The Washington Woolen Mill started operating in 1860, when its first water was poured over its water wheel.
During the American Civil War, after the first and second battles of Fredericksburg, the Washington Woolen Mill was used as a field hospital. It was occupied by the Union Army in 1862. In 1864, it was the hospital for men of the Fifth Corps and for the army of the Potomac.
Before the Civil War, the mill was in very good condition. Many female workers worked there until 1862. Then, during the Union's first occupation in 1962, it turned into a hospital and all its looms closed.
The Fredericksburg News of January 18, 1861 gives a description of the Washington Woolen Mill:
This building is 120 feet long by 60 in width, and five stories high, including the basement. The machinery consists of nineteen 6-4 looms and eighteen 3-4 looms, giving employment to 35 female hands. There are also four spinning machines, running 1000 spindles—four setts of cards, one wool pick and one duster—three eye kettles, three fulling mills and a lace to wash wool—three presses for pressing and finishing cloth, and ten 3-4 and twelve 6-4 bars for drying cloth. In this department, in which males alone are engaged, constant employment is given to about 35 hands.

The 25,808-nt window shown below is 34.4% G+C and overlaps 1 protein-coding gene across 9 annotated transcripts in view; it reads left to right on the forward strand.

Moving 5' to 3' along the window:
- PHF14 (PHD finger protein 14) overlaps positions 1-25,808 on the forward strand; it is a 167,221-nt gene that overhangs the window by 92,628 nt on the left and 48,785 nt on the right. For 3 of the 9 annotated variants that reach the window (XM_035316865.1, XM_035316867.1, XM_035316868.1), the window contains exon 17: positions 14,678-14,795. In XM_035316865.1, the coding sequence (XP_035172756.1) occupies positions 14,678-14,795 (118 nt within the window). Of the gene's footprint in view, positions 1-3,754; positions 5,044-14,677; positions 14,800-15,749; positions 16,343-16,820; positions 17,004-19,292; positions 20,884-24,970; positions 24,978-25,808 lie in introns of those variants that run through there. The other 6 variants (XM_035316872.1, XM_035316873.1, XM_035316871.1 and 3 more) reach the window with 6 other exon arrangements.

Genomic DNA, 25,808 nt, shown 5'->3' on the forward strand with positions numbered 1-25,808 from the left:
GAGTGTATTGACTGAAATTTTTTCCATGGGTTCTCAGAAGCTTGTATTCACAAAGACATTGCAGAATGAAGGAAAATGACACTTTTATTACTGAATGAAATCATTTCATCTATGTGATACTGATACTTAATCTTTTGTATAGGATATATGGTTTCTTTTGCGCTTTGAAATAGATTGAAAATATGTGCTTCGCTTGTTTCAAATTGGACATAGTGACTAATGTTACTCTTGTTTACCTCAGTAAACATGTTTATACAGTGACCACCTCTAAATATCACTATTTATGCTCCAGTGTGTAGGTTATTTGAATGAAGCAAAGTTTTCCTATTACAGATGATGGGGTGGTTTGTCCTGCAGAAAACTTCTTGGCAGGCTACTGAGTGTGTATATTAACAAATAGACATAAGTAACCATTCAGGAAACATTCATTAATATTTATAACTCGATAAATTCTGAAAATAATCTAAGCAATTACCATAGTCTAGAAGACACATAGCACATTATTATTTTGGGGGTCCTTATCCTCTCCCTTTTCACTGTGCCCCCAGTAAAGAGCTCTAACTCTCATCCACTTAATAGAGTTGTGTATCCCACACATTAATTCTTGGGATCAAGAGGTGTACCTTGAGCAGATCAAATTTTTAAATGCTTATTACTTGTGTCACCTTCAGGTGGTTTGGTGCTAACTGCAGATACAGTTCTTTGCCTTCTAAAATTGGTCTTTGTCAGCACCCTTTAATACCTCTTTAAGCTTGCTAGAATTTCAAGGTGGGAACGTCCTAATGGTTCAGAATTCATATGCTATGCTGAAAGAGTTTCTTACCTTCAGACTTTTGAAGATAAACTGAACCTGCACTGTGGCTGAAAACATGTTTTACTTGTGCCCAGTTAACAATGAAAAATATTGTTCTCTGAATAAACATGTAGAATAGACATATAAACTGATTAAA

This establishment consumes about 800 lbs. of wool per day, and used $10,000 worth of warp since they have been running, all of which is manufactured in the neighboring village of Falmouth by the Messrs. Green. The products per day are about 500 yards of 6-4 kersey of the two colors yellow and slate, wich they sell at wholesale at 70 cents, and about 700 yards of the same color (coarse), at 37 ½ cnts, and also about 150 yards of 3-4 and 6-4 goods, which they sell at wholesale at 56 cents and 112 cents respectively. They have, since they started, shopped 361 bales of goods and have paid as much as $500 in freights in one trip—and their pay roll shows an outlay of $1000 per month in wages. The company are entitled to a power of 75 horses, but are only now using about 45.